The Russian parliament has overwhelmingly backed President Vladimir Putin's surprise choice for prime minister.
The State Duma, the lower house of parliament, gave its approval to Mikhail Mishustin, a 53-year-old with almost no political profile, endorsing his nomination with 383 votes of 424 cast.
Nobody voted against him; there were 41 abstentions.
Mr Mishustin, who has headed the country's tax service and played ice hockey with Mr Putin, said he would name his cabinet in the near future.
Mr Putin signed a decree appointing him as prime minister soon afterwards.
His elevation is part of a sweeping shake-up of the political system announced by Mr Putin yesterday, which led to the resignation of Dmitry Medvedev as prime minister along with his government.
The changes are widely seen as giving Mr Putin scope to extend his grip on power once he leaves the presidency in 2024. The 63-year-old has dominated Russian politics, as president or as prime minister, for two decades.
The sudden and radical overhaul cements Mr Putin's control of the transition process and is seen by some as an attempt to reduce intra-clan infighting between now and 2024.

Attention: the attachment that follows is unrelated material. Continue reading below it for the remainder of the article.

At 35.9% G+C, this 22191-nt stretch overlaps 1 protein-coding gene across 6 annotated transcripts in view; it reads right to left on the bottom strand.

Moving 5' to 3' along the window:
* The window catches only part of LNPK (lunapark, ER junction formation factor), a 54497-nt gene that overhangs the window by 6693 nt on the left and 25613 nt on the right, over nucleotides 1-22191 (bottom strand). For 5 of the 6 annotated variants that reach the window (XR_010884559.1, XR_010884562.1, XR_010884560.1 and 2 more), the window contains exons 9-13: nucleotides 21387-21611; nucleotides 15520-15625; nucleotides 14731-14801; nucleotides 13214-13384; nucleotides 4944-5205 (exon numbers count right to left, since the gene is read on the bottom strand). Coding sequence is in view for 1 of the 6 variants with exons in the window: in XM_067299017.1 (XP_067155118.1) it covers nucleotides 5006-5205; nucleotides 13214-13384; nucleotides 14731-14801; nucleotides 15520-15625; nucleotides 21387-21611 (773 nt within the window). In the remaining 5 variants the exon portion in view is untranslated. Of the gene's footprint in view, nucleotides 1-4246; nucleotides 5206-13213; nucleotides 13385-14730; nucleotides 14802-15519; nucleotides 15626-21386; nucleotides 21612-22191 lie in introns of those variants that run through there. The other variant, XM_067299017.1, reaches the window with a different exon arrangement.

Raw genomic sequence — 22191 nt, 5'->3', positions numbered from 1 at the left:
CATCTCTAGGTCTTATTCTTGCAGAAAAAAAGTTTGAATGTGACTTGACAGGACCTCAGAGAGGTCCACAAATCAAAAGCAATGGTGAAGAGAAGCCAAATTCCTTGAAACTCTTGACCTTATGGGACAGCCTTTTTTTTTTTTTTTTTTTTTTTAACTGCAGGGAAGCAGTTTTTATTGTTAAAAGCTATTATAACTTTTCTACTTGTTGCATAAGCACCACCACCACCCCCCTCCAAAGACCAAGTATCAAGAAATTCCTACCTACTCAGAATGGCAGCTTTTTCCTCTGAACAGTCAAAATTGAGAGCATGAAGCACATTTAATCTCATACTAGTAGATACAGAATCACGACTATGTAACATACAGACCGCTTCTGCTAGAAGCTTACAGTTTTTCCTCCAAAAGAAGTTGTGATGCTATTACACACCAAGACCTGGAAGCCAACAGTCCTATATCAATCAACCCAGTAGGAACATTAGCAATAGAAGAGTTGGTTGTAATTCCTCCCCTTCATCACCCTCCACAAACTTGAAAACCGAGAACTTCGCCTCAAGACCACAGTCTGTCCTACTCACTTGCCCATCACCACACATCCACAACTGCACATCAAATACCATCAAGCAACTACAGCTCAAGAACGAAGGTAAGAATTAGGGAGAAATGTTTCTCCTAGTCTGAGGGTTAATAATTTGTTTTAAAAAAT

The abrupt departure of Mr Medvedev's government also allows the president to show he is responding to public discontent after years of belt-tightening and an unpopular pension age hike.
Critics have long accused Mr Putin, a former KGB officer, of plotting to stay on in some capacity after his term ends to continue to wield power over the world's largest nation, which is also one of its two leading nuclear powers.
The constitutional reform proposals, which he set out yesterday and suggested should be put to a referendum, would give him the option of taking an enhanced role as prime minister after 2024 or a new role as head of the State Council, an official body he said he was keen to build up.
Mr Putin held a meeting today with a working group he set up to consider his proposals. He gave it around a month to finish its work, Russian news agencies reported.